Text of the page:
Therefore, according to one embodiment of the present disclosure, the locations of items within a fulfillment center may be determined by any means and, upon the receipt of an order for a predetermined number of the items, an optimal path to be traveled by a human operator or machine that follows the shortest or minimum practicable distance between an origin of the human operator or machine and an intended destination of the items may be generated. The optimal path may take into account not only the locations of the respective items but also the architecture or layout of the various features or elements of the fulfillment center.

As is discussed above, the locations of items within a fulfillment center may be determined through an analysis of one or more images of the fulfillment center, upon the stowage of the items within the fulfillment center or at any other time, such as following an inventory thereof. The locations of the items may be expressed in (x, y) or (x, y, z) coordinates, or according to any other standard. Referring to FIG. 4, a floor plan of a storage area 400 for shipment optimization is shown. Except where otherwise noted, reference numerals preceded by the number “4” in FIG. 4 indicate components or features that are similar to components or features having reference numerals preceded by the number “2” shown in FIG. 2A or FIG. 2B.

The floor plan 400 includes locations of a plurality of items including Item 1, Item 2, Item 3, Item 4, Item 5, Item 6, Item 7, Item 8, Item 9 and Item 10 as positioned on shelves 410A, 410B, 410C, 410D, 410E, 410F, 410G, 410H, 4101, 410J, 410K and 410L expressed in (x, y) coordinates, i.e., (x1, y1), (x2, y2), (x3, y3), (x4, y4), (x5, y5), (x6, y6), (x7, y7), (x8, y8) (x9, y9) and (x10, y10). Once an order is determined to include Item 1 through Item 10, and the coordinates of such items are identified, such coordinates may be utilized to generate an optimal path according to one or more algorithms or formulas. For example, upon determining the (x, y) coordinates of Item 1 through Item 10, viz., (x1, y1) through (x10, y10), the distances between such items may be calculated with respect to the architecture of the fulfillment center (e.g., the layout of aisles, rows and/or shelves, such as the shelves 410A, 410B, 410C, 410D, 410E, 410F, 410G, 410H, 410I, 410J, 410K and 410L), and provided as inputs to an algorithm or formula such as Dijkstra's Algorithm or the Floyd-Warshall Algorithm.

Those of ordinary skill in the pertinent art recognize that Dijkstra's Algorithm may be used to identify a shortest path between vertices or nodes in a graph. An initial node, or a source node, is identified from a plurality of nodes, and a path tree that extends from the initial node or source node to all of the other nodes is developed. A closest neighboring node having the shortest distance to the initial node or source node (or cost with respect to the initial node or source node) is identified, and distances from the closest neighboring node to all of the other nodes, except the initial node or source node, are further identified. The process is repeated using the node having the shortest distance to the closest neighboring node until the shortest or minimum practicable distances between the initial node and the source node, and all of the other nodes, are determined.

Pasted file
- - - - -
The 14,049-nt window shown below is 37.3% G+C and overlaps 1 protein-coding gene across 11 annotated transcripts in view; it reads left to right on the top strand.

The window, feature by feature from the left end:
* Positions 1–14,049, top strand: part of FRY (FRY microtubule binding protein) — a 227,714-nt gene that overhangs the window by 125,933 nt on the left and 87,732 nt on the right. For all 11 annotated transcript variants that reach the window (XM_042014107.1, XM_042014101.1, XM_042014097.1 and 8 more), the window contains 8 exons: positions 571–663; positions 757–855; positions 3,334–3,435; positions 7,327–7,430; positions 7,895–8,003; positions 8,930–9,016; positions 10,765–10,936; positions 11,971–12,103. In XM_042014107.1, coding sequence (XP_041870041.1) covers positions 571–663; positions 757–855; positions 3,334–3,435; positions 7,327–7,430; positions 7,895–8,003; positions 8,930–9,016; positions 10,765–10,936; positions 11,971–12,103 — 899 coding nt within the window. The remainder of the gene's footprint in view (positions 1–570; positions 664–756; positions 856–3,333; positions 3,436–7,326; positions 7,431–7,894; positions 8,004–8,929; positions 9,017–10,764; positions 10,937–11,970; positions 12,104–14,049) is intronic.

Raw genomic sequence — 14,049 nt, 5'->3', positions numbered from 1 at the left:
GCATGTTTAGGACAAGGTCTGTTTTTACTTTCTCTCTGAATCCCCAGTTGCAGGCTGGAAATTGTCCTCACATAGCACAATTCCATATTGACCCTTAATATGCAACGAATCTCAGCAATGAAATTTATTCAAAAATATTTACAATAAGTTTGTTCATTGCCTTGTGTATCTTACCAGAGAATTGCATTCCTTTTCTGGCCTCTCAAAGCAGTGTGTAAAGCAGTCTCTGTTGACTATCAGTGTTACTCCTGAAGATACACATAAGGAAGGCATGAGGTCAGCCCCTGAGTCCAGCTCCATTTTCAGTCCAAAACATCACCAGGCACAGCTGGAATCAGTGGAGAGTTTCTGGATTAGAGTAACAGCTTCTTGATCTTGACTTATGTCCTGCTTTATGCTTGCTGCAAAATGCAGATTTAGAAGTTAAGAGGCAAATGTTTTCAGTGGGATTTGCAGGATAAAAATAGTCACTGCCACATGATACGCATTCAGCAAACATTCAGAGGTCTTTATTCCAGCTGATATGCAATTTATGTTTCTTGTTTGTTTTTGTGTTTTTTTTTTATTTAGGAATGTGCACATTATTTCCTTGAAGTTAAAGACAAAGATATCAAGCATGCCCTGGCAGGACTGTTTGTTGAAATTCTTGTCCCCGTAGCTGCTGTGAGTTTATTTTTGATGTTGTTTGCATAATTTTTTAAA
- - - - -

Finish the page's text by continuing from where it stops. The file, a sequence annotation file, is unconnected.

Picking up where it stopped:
Those of ordinary skill in the pertinent art would further recognize that the Floyd-Warshall Algorithm may be used to identify the shortest path (or least cost) between each vertex or node of a graph, which may be weighted and/or directed. The algorithm begins by generating a distance matrix (i.e., the distance or cost between one node and each of the other nodes) and a predecessor matrix (i.e., the node that is closest, or has the lowest cost, with respect to each of the nodes), and sequentially updating the values of the distance matrix and the predecessor matrix until a shortest distance (or least cost) path between the nodes is identified.

Any other algorithm or formula may be utilized when determining an optimal path to be followed by a picker, and any factors other than the locations of items within the architecture of the fulfillment center (e.g., a layout of aisles, rows and/or shelves within the fulfillment center), may also be considered.

Additionally, the systems and methods of the present disclosure may be used to segment a shipment, or a group of shipments, in a manner that minimizes the distance traveled or time elapsed during the picking of items in the aggregate. Referring to FIG. 5, a floor plan of a storage area 500 at a fulfillment center is shown. Except where otherwise noted, reference numerals preceded by the number “5” in FIG. 5 indicate components or features that are similar to components or features having reference numerals preceded by the number “4” shown in FIG. 4, or components or features having reference numerals preceded by the number “2” shown in FIGS. 2A and 2B.

The floor plan 500 of FIG. 5 shows a plurality of items Item 1, Item 2, Item 3, Item 4, Item 5, Item 6, Item 7, Item 8, Item 9 and Item 10 as positioned on shelves 510A, 510B, 510C, 510D, 510E, 510F, 510G, 510H, 510I, 510J, 510K and 510L. The plurality of items Item 1 through Item 10 may be associated with a single shipment of items to a customer, or multiple shipments of items (e.g., a batch of shipments) to one or more customers. According to some prior art systems and methods for shipment optimization, the items Item 1 through Item 10 may be retrieved from the shelves 510A, 510B, 510C, 510D, 510E, 510F, 510G, 510H, 510I, 510J, 510K and 510L in a random order, in series (i.e., Item 1, followed by Item 2, Item 3, and so on, until Item 10 has been retrieved), or in any other manner. However, according to the systems and methods disclosed herein, the respective geographic locations of the items Item 1 through Item 10 within the fulfillment center may be used to define an optimal path for retrieving such items.